"Plaster and sticks and casts and traction."
Historians have traced how 19th century surgeons developed the foundation of 20th century orthopedics. By 1923, doctors were adept at using plaster of Paris to immobilize limbs and x-ray machines could see broken bones underneath the skin.
Even so, doctors sometimes had to treat patients with the methods known to the ancients: Identify a fracture, stretch and straighten the limb to align the ends of broken bones, and make a splint. Open breaks carried serious risks of blood loss and infection.
“If you think about what orthopedics was 100 years ago, it was plaster and sticks and casts and traction. That was it,” says Michael P. Ast, M.D., orthopedic surgeon and chief medical innovation officer at the Hospital for Special Surgery. Founded in 1863, HSS is the oldest orthopedic hospital in the nation.
After World War II, antibiotics helped by fighting infections before and after surgeries. So did developments in inert metal and plastic parts that could remain inside the body. In every conflict, surgeons discovered ways to deal with traumatic injuries to broken bones. Eventually it would be possible to pin bones back together, or replace entire joints.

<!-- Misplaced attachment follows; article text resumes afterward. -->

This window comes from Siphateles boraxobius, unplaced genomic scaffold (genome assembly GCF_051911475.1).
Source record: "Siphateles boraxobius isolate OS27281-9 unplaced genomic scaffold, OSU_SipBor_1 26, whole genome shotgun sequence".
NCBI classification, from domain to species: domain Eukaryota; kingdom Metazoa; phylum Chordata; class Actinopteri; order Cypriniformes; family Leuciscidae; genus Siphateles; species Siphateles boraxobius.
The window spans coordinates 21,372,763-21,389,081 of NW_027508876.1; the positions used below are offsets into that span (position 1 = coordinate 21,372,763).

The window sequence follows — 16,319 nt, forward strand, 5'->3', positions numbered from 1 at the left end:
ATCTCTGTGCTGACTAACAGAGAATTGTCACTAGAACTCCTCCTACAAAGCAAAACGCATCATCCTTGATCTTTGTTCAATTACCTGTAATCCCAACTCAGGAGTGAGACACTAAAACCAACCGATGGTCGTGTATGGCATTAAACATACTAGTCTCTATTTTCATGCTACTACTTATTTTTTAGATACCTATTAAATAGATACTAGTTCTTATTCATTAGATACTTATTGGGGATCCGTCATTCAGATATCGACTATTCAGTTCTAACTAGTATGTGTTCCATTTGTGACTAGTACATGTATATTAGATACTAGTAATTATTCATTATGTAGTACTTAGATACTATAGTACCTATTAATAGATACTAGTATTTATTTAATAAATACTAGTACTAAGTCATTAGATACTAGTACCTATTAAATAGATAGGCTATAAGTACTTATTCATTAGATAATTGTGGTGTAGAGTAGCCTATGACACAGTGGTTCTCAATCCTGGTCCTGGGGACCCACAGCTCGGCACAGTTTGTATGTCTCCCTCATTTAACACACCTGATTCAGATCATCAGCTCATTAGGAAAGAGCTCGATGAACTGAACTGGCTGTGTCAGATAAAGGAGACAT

In England, Dr. John Charnley, a surgeon since the 1930s who gained experience in World War II, studied hip arthritis and created the first plastic hip socket in 1962. Charnley was an influence on Mark B. Coventry, M.D., an orthopedic surgeon who in 1969 performed the first total hip replacement approved by the U.S. Food and Drug Administration.
Knee surgery would follow. At HSS, John N. Insall, M.D., Chitranjan Ranawat, M.D., Allan E. Inglis, M.D., and biomechanical engineer Peter Walker, PhD, designed the first modern total knee implant used with patients starting in 1974.
The medical advances of the 20th and 21st centuries mean Americans are living longer and they hope to maintain mobility. From 2012 to 2021, the American Joint Replacement Registry, a project of the American Academy of Orthopedic Surgeons, logged more than 2.55 million procedures, including almost 1.31 million total knee replacements and 821,640 total hip replacements.
The foundational work of Charnley, Coventry, and their peers remains important for keeping people alive. In the United States, hip fractures are the most common broken bone in people aged 75 years and older – and the pre-20th-century risks of broken bones continue now.
“If you go back two generations, a broken hip — everyone says, how did your grandma die? She died of a broken hip. I mean, you can’t die from breaking a bone right?” Ast says.